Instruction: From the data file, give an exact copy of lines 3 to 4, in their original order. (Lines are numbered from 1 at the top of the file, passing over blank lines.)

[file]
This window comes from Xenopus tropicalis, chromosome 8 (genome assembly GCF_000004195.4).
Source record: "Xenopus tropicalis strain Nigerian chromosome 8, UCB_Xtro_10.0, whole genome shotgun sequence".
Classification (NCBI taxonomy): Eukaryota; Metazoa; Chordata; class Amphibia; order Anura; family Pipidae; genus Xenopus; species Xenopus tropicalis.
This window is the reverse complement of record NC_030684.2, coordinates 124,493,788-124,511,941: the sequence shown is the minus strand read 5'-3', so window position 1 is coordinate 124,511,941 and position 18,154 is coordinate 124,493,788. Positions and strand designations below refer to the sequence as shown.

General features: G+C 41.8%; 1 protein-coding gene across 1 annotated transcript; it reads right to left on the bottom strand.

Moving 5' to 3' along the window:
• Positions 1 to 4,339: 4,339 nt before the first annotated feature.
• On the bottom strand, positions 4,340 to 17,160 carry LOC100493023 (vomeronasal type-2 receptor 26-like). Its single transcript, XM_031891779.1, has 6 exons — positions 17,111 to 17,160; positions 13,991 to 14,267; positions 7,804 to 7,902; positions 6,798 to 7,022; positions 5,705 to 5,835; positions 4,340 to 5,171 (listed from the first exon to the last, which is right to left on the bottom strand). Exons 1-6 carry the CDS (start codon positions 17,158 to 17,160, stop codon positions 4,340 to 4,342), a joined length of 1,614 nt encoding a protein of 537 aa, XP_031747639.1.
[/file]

Classification (NCBI taxonomy): Eukaryota; Metazoa; Chordata; class Amphibia; order Anura; family Pipidae; genus Xenopus; species Xenopus tropicalis.
This window is the reverse complement of record NC_030684.2, coordinates 124,493,788-124,511,941: the sequence shown is the minus strand read 5'-3', so window position 1 is coordinate 124,511,941 and position 18,154 is coordinate 124,493,788. Positions and strand designations below refer to the sequence as shown.